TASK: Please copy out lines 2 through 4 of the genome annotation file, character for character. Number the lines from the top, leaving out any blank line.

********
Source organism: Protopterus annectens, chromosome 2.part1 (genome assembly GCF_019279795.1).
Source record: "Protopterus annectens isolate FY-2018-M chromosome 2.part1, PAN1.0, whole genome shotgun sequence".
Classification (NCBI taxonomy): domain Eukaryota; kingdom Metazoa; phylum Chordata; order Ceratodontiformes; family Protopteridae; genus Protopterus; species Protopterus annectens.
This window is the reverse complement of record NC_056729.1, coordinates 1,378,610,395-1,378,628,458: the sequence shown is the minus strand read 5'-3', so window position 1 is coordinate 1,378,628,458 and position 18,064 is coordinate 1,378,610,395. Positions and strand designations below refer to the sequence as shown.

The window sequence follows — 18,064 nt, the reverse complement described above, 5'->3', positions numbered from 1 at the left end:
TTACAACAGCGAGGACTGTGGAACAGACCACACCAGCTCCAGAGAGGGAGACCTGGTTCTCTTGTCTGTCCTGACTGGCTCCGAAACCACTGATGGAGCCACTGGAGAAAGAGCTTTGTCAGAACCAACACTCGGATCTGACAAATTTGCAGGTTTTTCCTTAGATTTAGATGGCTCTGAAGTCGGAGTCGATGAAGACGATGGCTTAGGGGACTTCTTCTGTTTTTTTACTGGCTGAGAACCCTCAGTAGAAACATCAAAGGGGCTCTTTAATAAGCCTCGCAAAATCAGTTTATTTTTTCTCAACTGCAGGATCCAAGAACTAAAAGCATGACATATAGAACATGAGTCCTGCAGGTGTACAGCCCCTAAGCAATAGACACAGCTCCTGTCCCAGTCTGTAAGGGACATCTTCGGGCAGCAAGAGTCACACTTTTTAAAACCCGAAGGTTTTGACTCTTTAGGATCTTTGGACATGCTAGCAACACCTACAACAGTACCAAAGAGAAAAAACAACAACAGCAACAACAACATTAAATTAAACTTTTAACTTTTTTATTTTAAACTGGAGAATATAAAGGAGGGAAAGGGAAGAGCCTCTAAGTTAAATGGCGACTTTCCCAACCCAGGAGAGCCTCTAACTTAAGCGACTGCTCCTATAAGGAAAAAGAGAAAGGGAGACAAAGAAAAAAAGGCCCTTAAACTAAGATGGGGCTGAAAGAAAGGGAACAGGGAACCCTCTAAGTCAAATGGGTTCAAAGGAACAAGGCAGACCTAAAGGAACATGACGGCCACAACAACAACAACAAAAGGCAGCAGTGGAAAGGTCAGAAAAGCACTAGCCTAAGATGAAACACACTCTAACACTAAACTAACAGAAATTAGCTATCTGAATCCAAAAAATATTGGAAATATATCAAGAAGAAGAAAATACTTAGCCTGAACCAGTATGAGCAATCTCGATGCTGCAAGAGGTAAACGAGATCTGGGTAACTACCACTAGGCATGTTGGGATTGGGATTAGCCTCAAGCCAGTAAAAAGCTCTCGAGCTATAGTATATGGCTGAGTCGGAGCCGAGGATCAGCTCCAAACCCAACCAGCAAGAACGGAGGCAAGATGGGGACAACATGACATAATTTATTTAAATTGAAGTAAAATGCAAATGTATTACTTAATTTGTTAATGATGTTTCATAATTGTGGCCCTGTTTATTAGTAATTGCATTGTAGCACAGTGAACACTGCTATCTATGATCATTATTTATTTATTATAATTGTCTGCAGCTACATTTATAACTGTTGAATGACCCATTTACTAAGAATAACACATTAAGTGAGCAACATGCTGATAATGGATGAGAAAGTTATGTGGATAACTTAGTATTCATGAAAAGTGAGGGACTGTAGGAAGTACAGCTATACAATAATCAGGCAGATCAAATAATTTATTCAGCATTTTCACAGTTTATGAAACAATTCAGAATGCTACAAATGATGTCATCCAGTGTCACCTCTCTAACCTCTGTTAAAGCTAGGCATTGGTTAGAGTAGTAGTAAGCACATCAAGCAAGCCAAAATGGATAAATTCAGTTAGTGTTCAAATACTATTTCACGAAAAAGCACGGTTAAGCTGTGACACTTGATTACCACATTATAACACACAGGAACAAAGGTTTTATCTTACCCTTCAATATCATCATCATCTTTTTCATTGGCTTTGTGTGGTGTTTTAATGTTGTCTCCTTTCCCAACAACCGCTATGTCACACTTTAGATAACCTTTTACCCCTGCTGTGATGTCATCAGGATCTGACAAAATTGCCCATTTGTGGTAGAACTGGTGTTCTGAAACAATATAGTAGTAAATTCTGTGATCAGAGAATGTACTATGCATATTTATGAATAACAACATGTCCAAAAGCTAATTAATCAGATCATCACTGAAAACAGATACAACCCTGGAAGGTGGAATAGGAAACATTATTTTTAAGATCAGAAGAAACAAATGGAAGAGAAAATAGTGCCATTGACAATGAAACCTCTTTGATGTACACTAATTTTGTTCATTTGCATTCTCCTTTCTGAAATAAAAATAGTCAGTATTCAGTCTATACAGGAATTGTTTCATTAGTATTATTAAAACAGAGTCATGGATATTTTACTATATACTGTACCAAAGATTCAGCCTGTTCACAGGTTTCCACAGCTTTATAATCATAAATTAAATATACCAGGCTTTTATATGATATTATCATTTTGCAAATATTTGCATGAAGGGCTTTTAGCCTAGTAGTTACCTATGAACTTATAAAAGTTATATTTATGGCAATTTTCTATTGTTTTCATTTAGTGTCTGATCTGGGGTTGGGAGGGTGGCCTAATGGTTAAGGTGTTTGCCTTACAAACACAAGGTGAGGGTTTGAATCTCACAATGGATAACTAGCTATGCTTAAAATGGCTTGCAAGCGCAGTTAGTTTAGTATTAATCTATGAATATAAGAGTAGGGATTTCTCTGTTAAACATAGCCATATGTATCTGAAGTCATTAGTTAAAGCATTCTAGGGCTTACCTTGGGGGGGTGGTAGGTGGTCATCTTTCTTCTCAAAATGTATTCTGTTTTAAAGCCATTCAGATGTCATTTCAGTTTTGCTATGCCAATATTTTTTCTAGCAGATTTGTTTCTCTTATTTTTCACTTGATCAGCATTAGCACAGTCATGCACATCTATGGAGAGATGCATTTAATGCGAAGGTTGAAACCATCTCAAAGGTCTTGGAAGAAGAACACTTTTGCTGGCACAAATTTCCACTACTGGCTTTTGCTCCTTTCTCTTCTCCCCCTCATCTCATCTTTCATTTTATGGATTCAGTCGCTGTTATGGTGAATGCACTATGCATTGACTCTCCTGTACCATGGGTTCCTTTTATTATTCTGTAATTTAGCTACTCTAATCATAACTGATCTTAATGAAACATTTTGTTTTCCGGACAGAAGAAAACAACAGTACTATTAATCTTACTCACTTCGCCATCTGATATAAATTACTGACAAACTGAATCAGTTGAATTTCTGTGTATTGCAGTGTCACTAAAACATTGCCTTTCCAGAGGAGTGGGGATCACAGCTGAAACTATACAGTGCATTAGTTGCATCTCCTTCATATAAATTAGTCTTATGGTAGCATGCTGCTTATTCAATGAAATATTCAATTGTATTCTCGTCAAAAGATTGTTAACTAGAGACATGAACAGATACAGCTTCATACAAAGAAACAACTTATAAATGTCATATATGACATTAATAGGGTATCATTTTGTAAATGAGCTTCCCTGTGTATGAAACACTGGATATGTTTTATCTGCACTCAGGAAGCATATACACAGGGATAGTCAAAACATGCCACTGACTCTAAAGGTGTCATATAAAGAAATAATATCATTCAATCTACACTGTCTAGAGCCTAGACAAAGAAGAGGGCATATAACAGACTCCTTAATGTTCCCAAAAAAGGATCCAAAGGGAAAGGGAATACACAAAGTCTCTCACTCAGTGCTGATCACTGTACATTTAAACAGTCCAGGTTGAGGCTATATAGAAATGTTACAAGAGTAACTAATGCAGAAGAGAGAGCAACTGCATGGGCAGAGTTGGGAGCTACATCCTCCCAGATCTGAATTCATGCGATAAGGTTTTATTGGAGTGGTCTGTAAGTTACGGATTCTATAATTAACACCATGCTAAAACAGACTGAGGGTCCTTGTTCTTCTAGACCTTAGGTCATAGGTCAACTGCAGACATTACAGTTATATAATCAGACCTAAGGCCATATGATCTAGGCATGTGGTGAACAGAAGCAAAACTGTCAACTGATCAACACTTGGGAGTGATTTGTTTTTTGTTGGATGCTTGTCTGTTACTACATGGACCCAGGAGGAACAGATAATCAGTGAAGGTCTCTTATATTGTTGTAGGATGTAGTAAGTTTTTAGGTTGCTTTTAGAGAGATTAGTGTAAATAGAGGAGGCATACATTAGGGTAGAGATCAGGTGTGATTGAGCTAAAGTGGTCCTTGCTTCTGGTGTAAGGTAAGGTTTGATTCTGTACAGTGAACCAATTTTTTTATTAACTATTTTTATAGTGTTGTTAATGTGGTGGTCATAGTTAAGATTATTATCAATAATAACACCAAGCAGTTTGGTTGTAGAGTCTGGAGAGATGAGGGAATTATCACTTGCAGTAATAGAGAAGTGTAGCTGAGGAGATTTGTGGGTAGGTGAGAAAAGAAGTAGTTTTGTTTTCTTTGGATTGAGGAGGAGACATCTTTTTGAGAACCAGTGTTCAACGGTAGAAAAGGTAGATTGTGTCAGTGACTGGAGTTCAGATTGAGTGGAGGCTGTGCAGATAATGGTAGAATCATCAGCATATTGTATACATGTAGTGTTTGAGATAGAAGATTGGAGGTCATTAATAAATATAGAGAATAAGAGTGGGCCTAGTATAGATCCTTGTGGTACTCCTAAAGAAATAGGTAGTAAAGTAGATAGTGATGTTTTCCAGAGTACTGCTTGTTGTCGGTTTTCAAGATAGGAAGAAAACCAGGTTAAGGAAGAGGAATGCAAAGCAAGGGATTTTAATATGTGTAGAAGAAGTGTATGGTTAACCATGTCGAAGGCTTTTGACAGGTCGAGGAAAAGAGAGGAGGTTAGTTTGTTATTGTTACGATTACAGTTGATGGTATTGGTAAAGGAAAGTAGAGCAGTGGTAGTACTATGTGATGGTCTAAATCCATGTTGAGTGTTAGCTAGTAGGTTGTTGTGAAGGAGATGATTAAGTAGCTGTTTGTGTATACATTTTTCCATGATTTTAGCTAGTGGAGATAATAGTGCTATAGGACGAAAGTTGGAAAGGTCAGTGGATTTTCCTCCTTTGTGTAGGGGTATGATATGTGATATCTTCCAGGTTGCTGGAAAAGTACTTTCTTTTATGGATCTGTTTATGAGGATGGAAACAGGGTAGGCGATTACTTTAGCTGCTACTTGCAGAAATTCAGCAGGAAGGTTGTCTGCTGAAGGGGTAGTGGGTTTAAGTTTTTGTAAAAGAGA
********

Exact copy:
Source record: "Protopterus annectens isolate FY-2018-M chromosome 2.part1, PAN1.0, whole genome shotgun sequence".
Classification (NCBI taxonomy): domain Eukaryota; kingdom Metazoa; phylum Chordata; order Ceratodontiformes; family Protopteridae; genus Protopterus; species Protopterus annectens.
This window is the reverse complement of record NC_056729.1, coordinates 1,378,610,395-1,378,628,458: the sequence shown is the minus strand read 5'-3', so window position 1 is coordinate 1,378,628,458 and position 18,064 is coordinate 1,378,610,395. Positions and strand designations below refer to the sequence as shown.